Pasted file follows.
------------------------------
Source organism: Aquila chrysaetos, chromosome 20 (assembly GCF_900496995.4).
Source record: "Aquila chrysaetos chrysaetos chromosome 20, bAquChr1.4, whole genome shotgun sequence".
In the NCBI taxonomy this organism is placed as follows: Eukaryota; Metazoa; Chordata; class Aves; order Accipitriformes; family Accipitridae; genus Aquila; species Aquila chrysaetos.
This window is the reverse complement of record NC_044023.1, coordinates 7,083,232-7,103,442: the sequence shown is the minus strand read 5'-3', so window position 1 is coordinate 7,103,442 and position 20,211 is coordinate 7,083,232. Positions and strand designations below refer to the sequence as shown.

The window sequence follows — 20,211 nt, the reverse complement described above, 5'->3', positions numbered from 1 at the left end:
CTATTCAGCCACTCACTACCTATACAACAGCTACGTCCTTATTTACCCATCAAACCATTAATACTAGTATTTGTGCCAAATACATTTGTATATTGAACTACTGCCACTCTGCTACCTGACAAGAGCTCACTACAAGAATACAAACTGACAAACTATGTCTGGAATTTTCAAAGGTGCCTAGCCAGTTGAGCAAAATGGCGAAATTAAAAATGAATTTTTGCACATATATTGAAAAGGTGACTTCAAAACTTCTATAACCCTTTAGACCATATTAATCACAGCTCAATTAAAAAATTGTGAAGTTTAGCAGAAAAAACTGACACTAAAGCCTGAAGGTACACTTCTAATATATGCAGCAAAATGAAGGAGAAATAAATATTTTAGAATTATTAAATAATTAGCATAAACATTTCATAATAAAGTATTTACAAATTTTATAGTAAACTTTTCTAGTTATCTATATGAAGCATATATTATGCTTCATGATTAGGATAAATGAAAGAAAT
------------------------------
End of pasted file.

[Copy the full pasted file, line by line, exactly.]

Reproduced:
Source organism: Aquila chrysaetos, chromosome 20 (assembly GCF_900496995.4).
Source record: "Aquila chrysaetos chrysaetos chromosome 20, bAquChr1.4, whole genome shotgun sequence".
In the NCBI taxonomy this organism is placed as follows: Eukaryota; Metazoa; Chordata; class Aves; order Accipitriformes; family Accipitridae; genus Aquila; species Aquila chrysaetos.
This window is the reverse complement of record NC_044023.1, coordinates 7,083,232-7,103,442: the sequence shown is the minus strand read 5'-3', so window position 1 is coordinate 7,103,442 and position 20,211 is coordinate 7,083,232. Positions and strand designations below refer to the sequence as shown.

The window sequence follows — 20,211 nt, the reverse complement described above, 5'->3', positions numbered from 1 at the left end:
CTATTCAGCCACTCACTACCTATACAACAGCTACGTCCTTATTTACCCATCAAACCATTAATACTAGTATTTGTGCCAAATACATTTGTATATTGAACTACTGCCACTCTGCTACCTGACAAGAGCTCACTACAAGAATACAAACTGACAAACTATGTCTGGAATTTTCAAAGGTGCCTAGCCAGTTGAGCAAAATGGCGAAATTAAAAATGAATTTTTGCACATATATTGAAAAGGTGACTTCAAAACTTCTATAACCCTTTAGACCATATTAATCACAGCTCAATTAAAAAATTGTGAAGTTTAGCAGAAAAAACTGACACTAAAGCCTGAAGGTACACTTCTAATATATGCAGCAAAATGAAGGAGAAATAAATATTTTAGAATTATTAAATAATTAGCATAAACATTTCATAATAAAGTATTTACAAATTTTATAGTAAACTTTTCTAGTTATCTATATGAAGCATATATTATGCTTCATGATTAGGATAAATGAAAGAAAT